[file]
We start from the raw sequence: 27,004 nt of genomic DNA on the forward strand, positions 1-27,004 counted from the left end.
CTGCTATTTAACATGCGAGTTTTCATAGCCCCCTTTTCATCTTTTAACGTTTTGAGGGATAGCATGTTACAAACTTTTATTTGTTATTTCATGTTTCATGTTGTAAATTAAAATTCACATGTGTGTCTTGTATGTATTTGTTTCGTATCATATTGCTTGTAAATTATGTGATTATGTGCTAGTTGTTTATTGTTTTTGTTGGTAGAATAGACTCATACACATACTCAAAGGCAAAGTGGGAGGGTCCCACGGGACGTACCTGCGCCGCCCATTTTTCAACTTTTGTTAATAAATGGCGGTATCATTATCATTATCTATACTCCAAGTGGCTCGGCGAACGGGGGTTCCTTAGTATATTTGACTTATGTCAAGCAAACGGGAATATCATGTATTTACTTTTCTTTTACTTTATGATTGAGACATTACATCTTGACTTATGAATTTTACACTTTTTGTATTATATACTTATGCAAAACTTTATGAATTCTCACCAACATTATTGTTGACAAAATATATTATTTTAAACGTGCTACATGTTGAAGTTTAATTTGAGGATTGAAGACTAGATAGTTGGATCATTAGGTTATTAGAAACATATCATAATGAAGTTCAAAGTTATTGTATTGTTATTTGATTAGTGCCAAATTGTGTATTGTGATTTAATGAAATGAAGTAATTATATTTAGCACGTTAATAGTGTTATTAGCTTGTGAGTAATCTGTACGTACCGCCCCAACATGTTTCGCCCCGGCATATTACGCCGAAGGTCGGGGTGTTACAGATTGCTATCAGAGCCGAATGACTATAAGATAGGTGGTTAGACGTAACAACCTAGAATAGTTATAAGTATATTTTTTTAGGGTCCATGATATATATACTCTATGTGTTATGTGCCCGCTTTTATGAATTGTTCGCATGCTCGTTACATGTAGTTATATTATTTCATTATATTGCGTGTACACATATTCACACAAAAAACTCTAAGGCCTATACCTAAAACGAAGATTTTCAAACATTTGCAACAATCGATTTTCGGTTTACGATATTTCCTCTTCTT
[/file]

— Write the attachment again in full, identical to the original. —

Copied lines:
We start from the raw sequence: 27,004 nt of genomic DNA on the forward strand, positions 1-27,004 counted from the left end.
CTGCTATTTAACATGCGAGTTTTCATAGCCCCCTTTTCATCTTTTAACGTTTTGAGGGATAGCATGTTACAAACTTTTATTTGTTATTTCATGTTTCATGTTGTAAATTAAAATTCACATGTGTGTCTTGTATGTATTTGTTTCGTATCATATTGCTTGTAAATTATGTGATTATGTGCTAGTTGTTTATTGTTTTTGTTGGTAGAATAGACTCATACACATACTCAAAGGCAAAGTGGGAGGGTCCCACGGGACGTACCTGCGCCGCCCATTTTTCAACTTTTGTTAATAAATGGCGGTATCATTATCATTATCTATACTCCAAGTGGCTCGGCGAACGGGGGTTCCTTAGTATATTTGACTTATGTCAAGCAAACGGGAATATCATGTATTTACTTTTCTTTTACTTTATGATTGAGACATTACATCTTGACTTATGAATTTTACACTTTTTGTATTATATACTTATGCAAAACTTTATGAATTCTCACCAACATTATTGTTGACAAAATATATTATTTTAAACGTGCTACATGTTGAAGTTTAATTTGAGGATTGAAGACTAGATAGTTGGATCATTAGGTTATTAGAAACATATCATAATGAAGTTCAAAGTTATTGTATTGTTATTTGATTAGTGCCAAATTGTGTATTGTGATTTAATGAAATGAAGTAATTATATTTAGCACGTTAATAGTGTTATTAGCTTGTGAGTAATCTGTACGTACCGCCCCAACATGTTTCGCCCCGGCATATTACGCCGAAGGTCGGGGTGTTACAGATTGCTATCAGAGCCGAATGACTATAAGATAGGTGGTTAGACGTAACAACCTAGAATAGTTATAAGTATATTTTTTTAGGGTCCATGATATATATACTCTATGTGTTATGTGCCCGCTTTTATGAATTGTTCGCATGCTCGTTACATGTAGTTATATTATTTCATTATATTGCGTGTACACATATTCACACAAAAAACTCTAAGGCCTATACCTAAAACGAAGATTTTCAAACATTTGCAACAATCGATTTTCGGTTTACGATATTTCCTCTTCTT